Austin Artists September 21, 2018

Preserving What Makes Austin

Getting to know my community continues to be one of the major perks I enjoy as a Realtor. This blog allows me to share conversations I’ve had with local business owners and individuals regarding their desired impact on the community and their hopes for the city.  

When I explain my love of Austin, there are attributes of this city that have become a mantra for me: Swimming holes, breweries, iconic venues, local live music. Ownership of what makes Austin unique comes out in our every day conversation. Often it’s only partial ownership. The reciprocal relationship between fans and artists, patrons and venues, is necessary for the survival of Austin’s appealing music culture. While we like to point to job growth and the explosion of the tech industry as proof of Austin’s growing success, it’s easy to forget what makes Austin such a desirable destination and home for so many.

An hour before their show at Slow Pokes Brisket Shack, I had the chance to chat with  Guy and Jeska Forsyth. While we started off talking about life in general, we ended up on the subject of Austin’s appeal as a music destination and whether it’s a sustainable culture in this time of great economic growth.


The Forsyth Family: Guy, Mary Mae, Bella Jane and Jeska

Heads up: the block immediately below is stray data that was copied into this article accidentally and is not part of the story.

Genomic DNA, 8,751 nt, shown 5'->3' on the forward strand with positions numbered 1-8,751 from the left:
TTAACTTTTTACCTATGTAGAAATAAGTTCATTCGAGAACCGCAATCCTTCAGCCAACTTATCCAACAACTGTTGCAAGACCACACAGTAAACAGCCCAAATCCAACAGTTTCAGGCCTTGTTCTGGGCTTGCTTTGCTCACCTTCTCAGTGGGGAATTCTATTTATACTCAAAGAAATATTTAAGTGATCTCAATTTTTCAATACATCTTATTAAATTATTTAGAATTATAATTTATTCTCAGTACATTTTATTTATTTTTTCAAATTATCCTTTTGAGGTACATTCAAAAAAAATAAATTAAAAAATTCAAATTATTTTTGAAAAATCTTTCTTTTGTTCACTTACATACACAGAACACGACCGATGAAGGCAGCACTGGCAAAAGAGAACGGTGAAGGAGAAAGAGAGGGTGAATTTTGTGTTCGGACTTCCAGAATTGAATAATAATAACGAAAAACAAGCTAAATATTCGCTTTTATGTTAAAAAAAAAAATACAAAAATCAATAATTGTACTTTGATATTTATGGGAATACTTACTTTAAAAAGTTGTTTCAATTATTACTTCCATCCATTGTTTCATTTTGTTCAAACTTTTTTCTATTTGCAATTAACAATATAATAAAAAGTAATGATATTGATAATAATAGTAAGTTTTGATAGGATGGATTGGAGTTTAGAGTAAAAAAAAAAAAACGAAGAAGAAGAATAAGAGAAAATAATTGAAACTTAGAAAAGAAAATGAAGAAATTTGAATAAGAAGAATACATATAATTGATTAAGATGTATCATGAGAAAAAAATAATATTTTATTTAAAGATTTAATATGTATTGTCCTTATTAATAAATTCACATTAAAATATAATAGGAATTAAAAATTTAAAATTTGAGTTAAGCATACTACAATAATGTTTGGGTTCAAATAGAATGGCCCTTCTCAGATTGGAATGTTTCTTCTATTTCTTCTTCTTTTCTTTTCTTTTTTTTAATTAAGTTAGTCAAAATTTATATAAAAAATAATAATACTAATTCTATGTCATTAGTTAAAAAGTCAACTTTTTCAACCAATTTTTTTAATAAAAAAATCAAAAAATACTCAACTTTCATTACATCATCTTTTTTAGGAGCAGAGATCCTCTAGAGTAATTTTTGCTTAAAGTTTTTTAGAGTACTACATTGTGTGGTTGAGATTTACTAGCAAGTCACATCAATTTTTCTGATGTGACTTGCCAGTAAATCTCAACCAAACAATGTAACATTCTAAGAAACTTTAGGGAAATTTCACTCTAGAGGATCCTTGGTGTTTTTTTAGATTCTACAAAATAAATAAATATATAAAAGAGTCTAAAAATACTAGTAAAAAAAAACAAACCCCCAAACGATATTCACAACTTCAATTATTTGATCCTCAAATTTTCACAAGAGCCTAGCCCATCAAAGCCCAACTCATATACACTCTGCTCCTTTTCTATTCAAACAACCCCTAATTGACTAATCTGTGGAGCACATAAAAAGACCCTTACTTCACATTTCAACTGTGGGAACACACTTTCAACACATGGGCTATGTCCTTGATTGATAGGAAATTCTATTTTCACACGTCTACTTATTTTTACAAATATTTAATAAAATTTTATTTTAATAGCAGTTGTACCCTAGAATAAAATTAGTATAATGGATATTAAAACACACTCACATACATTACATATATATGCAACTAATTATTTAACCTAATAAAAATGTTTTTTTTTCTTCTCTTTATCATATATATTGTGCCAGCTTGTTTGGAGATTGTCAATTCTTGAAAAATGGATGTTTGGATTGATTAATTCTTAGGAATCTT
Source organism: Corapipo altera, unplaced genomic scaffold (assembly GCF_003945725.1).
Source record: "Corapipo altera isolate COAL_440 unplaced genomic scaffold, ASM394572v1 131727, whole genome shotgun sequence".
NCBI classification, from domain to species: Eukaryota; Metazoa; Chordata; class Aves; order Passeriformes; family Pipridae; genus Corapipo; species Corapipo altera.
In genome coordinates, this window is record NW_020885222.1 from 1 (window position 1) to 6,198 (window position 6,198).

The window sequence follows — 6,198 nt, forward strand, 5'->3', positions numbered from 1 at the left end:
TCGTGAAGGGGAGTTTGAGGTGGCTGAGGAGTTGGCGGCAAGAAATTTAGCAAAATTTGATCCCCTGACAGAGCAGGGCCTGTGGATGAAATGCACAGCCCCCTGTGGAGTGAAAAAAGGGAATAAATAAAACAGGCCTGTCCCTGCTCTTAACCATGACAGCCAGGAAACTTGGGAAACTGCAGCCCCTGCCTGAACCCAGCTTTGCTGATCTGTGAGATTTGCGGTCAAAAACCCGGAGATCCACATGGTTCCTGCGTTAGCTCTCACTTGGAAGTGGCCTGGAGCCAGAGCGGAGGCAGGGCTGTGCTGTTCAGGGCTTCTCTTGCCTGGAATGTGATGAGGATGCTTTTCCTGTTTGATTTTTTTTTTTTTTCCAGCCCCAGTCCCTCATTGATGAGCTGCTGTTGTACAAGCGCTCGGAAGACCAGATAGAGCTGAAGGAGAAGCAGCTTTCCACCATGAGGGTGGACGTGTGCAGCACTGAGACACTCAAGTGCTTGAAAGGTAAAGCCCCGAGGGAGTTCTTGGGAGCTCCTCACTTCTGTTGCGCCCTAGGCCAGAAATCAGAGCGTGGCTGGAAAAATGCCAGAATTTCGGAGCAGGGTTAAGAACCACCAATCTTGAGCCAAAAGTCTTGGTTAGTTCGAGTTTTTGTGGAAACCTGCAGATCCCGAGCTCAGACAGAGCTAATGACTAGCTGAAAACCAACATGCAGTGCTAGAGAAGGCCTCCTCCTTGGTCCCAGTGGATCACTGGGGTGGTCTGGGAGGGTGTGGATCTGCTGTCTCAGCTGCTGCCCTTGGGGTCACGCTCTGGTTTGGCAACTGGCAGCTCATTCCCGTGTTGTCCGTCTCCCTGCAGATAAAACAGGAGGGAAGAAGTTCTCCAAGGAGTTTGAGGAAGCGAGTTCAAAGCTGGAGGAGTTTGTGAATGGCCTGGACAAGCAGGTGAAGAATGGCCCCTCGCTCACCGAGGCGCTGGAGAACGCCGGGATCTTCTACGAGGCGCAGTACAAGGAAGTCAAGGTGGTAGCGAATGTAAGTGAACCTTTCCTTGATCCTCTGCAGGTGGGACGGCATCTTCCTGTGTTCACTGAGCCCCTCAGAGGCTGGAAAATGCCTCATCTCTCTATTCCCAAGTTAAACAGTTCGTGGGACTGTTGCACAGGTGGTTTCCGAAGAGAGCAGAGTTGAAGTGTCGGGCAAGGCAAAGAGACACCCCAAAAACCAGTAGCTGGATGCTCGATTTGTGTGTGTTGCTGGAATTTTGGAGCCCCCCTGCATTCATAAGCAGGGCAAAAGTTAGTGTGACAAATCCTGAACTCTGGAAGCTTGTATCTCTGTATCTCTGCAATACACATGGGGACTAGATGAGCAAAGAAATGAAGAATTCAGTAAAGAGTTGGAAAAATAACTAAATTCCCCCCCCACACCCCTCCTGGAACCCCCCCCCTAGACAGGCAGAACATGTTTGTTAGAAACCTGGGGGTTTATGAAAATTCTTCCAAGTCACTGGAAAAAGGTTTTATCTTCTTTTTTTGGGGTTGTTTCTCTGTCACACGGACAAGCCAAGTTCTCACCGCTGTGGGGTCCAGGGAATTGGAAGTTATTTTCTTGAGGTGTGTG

A Little About Guy and Jeska

Guy Forsyth was born in Denver, CO, but grew up in Kansas City, MO. Guy moved here in 1990 after traveling here as a stuntman with the Renaissance Festival. In his words, “I fell in love with this town, with the music scene.” Soon after, he became an Austin staple, winning several Austin Music Awards as well as the hearts of the locals.

I asked Guy whether his parents supported him as a musician.

“My folks were not musicians but rather fans and record collectors. They taught my brother and I as toddlers how to drop records while other kids were learning how to stack blocks. My mom now lives in Ingram and she comes to my shows.”

Jeska Forsyth is a recent transplant to Austin, TX. She grew up in San Angelo singing and acting at a young age. While a singer-songwriter, like many musicians she pursues other artistic ventures such as acting and voice-over work. Jeska plays a few saved voice-overs for me off her phone. She plays a ‘sexy’ shampoo commercial voice on one recording. She then plays the voice of a child from a cartoon, showing her wide range.